Tuesday, December 27, 2022

China Chief But Not Only Beneficiary of Moscow’s Decision to Allow Kazakh Ships to Use Volga-Don Canal between Caspian and Azov Seas

Paul Goble

            Staunton, Dec. 27 – The Russian government has decided to allow Kazakhstan-flagged ships to use the Volga-Don canal to carry cargo between the Caspian and the Sea of Azov, a decision likely intended to tie Astana more closely to Moscow but one that will benefit China more than anyone else, Russian analysts say.

            The decision by Prime Minister Mikhail Mishustin announced today will allow Kazakhstan ships to begin using the canal through Russian territory next year, but China will be the chief beneficiary because those ships will be carrying Chinese goods. Indeed, Beijing seems to be the demandeur in this case (tgclick.com/emphasises/6560 and iarex.ru/news/88185.html).

            Not only has China been expanding its presence the Kazakhstan port of Aktau in order to send cargo westward but it has offered to help Russia widen and deepen the aging Russian canal, one whose siltification means that it can’t be currently used year around (rosmorport.ru/filials/asf_news_main/44253/).

            Moscow is interested in getting such Chinese help because it has been using the Volga-Don canal to move vessels from the Caspian Flotilla to the Sea of Azov as part of its war against Ukraine (jamestown.org/program/moscow-shifts-flotilla-from-caspian-to-azov-sea-giving-it-a-new-offensive-capability/ and jamestown.org/program/moscow-moving-15-warships-from-caspian-sea-to-waters-off-ukraine/).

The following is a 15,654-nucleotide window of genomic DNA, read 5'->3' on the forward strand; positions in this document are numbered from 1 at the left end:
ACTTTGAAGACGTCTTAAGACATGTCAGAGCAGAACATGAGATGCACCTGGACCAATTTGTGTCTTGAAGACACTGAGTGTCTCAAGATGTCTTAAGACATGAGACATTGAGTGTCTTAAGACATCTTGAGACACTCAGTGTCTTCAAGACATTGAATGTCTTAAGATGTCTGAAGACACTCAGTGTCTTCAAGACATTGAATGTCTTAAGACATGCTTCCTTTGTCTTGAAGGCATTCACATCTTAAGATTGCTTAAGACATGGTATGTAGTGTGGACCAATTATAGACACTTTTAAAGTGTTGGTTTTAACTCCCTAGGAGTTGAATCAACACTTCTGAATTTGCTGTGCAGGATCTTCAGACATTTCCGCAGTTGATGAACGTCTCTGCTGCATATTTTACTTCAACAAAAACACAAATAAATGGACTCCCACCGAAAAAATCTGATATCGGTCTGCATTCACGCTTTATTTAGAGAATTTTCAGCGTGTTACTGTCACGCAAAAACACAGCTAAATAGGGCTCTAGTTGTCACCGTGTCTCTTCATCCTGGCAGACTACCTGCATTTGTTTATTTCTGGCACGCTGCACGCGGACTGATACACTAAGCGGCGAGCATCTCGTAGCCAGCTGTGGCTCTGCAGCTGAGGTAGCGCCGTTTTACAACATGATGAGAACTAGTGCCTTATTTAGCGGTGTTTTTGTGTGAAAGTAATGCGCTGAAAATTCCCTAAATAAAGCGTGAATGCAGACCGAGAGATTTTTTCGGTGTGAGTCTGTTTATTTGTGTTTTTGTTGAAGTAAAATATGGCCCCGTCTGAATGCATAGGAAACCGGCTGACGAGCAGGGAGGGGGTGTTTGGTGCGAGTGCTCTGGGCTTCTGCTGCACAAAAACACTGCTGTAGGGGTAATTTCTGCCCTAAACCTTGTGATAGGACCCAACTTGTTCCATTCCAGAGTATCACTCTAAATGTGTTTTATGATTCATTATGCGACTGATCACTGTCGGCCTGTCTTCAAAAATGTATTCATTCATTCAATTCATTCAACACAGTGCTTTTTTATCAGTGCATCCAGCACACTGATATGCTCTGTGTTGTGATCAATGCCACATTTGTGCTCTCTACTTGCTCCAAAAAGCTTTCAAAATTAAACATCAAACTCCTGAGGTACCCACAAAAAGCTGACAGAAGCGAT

Indeed, problems with the canal have become so serious that there has been talk about building an entirely new canal between the two seas via the North Caucasus, an enormously expensive project that Moscow cannot afford and could not complete on its own anytime soon (windowoneurasia2.blogspot.com/2021/10/shippers-hope-to-make-volga-don-canal.html and windowoneurasia2.blogspot.com/2021/04/moscows-use-of-caspian-flotilla-against.html).

            Consequently, what looks like a bow by Moscow to Kazakhstan and China may in fact be intended by the Russian authorities to give Beijing incentives to invest more heavily in the Volga-Don canal or in the construction of a new waterway, either of which would allow for using the Caspian Flotilla more easily.

            That in turn means that what may look like an economic decision in fact will have enormous security implications for the entire region. 

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